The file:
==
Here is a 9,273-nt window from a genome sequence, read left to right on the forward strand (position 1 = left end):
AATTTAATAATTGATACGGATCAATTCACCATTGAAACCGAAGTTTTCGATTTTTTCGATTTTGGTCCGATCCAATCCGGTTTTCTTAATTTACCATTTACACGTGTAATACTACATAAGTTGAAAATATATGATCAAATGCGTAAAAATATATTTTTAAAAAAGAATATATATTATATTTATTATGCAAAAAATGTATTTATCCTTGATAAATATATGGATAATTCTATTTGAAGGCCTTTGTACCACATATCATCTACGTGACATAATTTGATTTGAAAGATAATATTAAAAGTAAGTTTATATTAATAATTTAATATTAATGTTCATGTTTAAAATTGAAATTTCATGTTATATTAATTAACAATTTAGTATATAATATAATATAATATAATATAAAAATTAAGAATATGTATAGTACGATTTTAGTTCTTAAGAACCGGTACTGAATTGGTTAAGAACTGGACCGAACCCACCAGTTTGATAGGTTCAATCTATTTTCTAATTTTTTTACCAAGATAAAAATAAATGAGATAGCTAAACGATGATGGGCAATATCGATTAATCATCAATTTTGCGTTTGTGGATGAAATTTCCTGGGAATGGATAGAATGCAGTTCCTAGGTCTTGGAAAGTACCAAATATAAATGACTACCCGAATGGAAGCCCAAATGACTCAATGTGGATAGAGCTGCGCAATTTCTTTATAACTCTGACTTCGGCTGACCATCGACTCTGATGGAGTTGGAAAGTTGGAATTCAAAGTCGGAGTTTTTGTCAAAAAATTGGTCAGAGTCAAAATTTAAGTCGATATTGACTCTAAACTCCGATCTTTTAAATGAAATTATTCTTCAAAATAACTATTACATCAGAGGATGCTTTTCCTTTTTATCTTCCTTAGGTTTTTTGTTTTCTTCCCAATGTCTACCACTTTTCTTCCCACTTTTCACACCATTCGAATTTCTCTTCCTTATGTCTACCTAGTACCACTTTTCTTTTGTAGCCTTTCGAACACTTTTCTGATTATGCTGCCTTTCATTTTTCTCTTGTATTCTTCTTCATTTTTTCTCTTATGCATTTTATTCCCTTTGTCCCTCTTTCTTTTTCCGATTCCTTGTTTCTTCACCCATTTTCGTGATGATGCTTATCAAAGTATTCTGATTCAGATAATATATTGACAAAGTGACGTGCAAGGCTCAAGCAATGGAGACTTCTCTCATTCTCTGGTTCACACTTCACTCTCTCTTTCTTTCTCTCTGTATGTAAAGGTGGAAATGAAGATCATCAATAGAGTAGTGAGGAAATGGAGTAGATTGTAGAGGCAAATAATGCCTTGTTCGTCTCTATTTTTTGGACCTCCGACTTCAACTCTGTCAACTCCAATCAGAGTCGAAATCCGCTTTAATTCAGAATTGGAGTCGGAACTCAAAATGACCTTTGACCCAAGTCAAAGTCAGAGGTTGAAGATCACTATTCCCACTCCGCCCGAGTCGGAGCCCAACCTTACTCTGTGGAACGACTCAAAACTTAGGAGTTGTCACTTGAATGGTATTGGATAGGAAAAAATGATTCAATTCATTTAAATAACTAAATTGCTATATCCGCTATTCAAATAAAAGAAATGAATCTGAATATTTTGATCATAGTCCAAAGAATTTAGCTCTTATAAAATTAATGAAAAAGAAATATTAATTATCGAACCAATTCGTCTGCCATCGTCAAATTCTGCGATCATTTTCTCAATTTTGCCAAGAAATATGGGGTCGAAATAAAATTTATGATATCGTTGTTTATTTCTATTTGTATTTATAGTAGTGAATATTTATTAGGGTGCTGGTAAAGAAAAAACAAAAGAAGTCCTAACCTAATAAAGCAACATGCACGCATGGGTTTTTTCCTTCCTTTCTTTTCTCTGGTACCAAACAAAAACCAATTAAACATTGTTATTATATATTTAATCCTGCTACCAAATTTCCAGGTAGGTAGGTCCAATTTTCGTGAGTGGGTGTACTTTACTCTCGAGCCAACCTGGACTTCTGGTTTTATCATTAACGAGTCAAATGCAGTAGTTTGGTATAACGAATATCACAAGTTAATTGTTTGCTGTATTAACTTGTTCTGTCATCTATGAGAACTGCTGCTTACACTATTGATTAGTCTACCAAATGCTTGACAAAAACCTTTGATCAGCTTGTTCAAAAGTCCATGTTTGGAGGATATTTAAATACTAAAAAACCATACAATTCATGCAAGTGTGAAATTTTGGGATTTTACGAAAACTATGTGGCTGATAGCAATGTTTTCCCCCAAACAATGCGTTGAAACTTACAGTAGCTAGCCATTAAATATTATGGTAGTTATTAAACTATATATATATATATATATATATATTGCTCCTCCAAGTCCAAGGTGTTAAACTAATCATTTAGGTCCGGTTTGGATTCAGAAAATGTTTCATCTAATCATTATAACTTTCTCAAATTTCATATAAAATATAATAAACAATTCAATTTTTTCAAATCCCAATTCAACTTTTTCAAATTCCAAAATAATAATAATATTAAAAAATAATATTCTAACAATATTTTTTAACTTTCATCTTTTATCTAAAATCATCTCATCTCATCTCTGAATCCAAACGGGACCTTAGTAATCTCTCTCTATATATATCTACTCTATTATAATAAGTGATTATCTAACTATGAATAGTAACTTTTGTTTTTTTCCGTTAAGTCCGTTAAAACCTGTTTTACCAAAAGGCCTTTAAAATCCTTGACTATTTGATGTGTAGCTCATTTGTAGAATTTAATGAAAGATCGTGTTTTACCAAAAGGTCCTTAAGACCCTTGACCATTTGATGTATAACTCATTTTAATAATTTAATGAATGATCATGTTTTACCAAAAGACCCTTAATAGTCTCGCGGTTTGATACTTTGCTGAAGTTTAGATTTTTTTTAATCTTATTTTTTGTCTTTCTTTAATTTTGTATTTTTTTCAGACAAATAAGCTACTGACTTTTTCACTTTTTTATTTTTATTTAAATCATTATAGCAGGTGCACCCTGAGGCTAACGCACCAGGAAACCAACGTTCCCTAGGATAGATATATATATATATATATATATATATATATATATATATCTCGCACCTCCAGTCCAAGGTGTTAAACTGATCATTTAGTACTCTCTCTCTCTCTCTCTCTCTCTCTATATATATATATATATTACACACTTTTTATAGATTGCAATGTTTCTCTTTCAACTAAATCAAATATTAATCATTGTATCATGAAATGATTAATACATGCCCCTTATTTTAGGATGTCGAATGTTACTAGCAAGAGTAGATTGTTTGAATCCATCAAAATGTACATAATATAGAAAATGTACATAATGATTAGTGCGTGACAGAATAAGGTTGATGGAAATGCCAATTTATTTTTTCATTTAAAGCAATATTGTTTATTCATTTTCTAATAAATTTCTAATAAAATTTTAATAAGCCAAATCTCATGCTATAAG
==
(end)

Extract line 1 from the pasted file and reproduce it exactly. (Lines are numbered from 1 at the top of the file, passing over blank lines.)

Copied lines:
Here is a 9,273-nt window from a genome sequence, read left to right on the forward strand (position 1 = left end):